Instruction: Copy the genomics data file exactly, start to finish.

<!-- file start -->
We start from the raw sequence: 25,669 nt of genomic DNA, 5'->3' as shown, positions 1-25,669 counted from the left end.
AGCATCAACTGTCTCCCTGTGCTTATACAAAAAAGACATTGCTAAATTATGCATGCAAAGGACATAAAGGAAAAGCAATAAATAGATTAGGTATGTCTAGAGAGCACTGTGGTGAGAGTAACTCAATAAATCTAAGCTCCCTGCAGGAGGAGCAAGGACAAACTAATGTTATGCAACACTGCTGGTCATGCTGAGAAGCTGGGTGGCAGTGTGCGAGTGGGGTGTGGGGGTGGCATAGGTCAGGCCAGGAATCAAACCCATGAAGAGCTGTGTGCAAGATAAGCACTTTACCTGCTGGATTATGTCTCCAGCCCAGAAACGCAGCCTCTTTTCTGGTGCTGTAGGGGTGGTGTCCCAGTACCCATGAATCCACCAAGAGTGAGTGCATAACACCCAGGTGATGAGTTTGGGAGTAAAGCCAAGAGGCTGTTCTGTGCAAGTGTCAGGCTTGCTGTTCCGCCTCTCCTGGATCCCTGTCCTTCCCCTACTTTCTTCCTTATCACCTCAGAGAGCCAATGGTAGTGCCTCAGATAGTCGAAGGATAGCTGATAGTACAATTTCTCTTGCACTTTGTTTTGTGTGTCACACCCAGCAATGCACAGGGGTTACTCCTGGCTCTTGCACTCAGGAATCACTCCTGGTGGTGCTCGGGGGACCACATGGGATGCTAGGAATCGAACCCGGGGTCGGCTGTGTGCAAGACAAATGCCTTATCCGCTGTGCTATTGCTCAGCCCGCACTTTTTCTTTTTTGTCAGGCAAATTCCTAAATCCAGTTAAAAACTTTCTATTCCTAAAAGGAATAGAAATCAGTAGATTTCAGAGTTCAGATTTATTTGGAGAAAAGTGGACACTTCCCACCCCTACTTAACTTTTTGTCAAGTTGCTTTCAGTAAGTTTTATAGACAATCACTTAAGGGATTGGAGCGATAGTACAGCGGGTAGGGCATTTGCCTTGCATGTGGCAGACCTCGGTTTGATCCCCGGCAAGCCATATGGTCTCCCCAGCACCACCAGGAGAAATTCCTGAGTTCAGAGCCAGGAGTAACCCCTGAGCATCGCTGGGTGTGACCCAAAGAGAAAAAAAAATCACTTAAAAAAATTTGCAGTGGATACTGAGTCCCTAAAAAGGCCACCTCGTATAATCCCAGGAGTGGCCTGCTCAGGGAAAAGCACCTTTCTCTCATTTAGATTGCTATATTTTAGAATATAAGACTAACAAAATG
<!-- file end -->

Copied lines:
We start from the raw sequence: 25,669 nt of genomic DNA, 5'->3' as shown, positions 1-25,669 counted from the left end.
AGCATCAACTGTCTCCCTGTGCTTATACAAAAAAGACATTGCTAAATTATGCATGCAAAGGACATAAAGGAAAAGCAATAAATAGATTAGGTATGTCTAGAGAGCACTGTGGTGAGAGTAACTCAATAAATCTAAGCTCCCTGCAGGAGGAGCAAGGACAAACTAATGTTATGCAACACTGCTGGTCATGCTGAGAAGCTGGGTGGCAGTGTGCGAGTGGGGTGTGGGGGTGGCATAGGTCAGGCCAGGAATCAAACCCATGAAGAGCTGTGTGCAAGATAAGCACTTTACCTGCTGGATTATGTCTCCAGCCCAGAAACGCAGCCTCTTTTCTGGTGCTGTAGGGGTGGTGTCCCAGTACCCATGAATCCACCAAGAGTGAGTGCATAACACCCAGGTGATGAGTTTGGGAGTAAAGCCAAGAGGCTGTTCTGTGCAAGTGTCAGGCTTGCTGTTCCGCCTCTCCTGGATCCCTGTCCTTCCCCTACTTTCTTCCTTATCACCTCAGAGAGCCAATGGTAGTGCCTCAGATAGTCGAAGGATAGCTGATAGTACAATTTCTCTTGCACTTTGTTTTGTGTGTCACACCCAGCAATGCACAGGGGTTACTCCTGGCTCTTGCACTCAGGAATCACTCCTGGTGGTGCTCGGGGGACCACATGGGATGCTAGGAATCGAACCCGGGGTCGGCTGTGTGCAAGACAAATGCCTTATCCGCTGTGCTATTGCTCAGCCCGCACTTTTTCTTTTTTGTCAGGCAAATTCCTAAATCCAGTTAAAAACTTTCTATTCCTAAAAGGAATAGAAATCAGTAGATTTCAGAGTTCAGATTTATTTGGAGAAAAGTGGACACTTCCCACCCCTACTTAACTTTTTGTCAAGTTGCTTTCAGTAAGTTTTATAGACAATCACTTAAGGGATTGGAGCGATAGTACAGCGGGTAGGGCATTTGCCTTGCATGTGGCAGACCTCGGTTTGATCCCCGGCAAGCCATATGGTCTCCCCAGCACCACCAGGAGAAATTCCTGAGTTCAGAGCCAGGAGTAACCCCTGAGCATCGCTGGGTGTGACCCAAAGAGAAAAAAAAATCACTTAAAAAAATTTGCAGTGGATACTGAGTCCCTAAAAAGGCCACCTCGTATAATCCCAGGAGTGGCCTGCTCAGGGAAAAGCACCTTTCTCTCATTTAGATTGCTATATTTTAGAATATAAGACTAACAAAATG